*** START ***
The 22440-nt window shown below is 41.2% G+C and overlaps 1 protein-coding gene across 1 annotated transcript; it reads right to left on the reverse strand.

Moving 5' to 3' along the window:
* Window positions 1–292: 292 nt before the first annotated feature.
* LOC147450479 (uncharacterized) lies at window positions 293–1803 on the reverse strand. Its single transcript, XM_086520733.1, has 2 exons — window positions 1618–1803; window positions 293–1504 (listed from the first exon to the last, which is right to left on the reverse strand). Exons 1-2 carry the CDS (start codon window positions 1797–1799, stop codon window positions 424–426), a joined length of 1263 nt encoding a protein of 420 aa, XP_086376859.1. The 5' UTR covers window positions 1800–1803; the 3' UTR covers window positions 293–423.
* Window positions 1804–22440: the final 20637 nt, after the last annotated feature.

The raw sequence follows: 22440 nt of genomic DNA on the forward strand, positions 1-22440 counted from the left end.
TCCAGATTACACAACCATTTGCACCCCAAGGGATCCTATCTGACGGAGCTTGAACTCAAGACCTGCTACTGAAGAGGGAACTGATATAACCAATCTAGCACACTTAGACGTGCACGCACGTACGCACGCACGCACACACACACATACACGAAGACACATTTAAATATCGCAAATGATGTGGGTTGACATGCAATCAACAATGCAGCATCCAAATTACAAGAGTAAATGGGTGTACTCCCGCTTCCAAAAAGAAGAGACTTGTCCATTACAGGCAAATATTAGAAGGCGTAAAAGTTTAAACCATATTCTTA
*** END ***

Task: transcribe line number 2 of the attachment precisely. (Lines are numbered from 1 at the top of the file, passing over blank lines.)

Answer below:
Moving 5' to 3' along the window: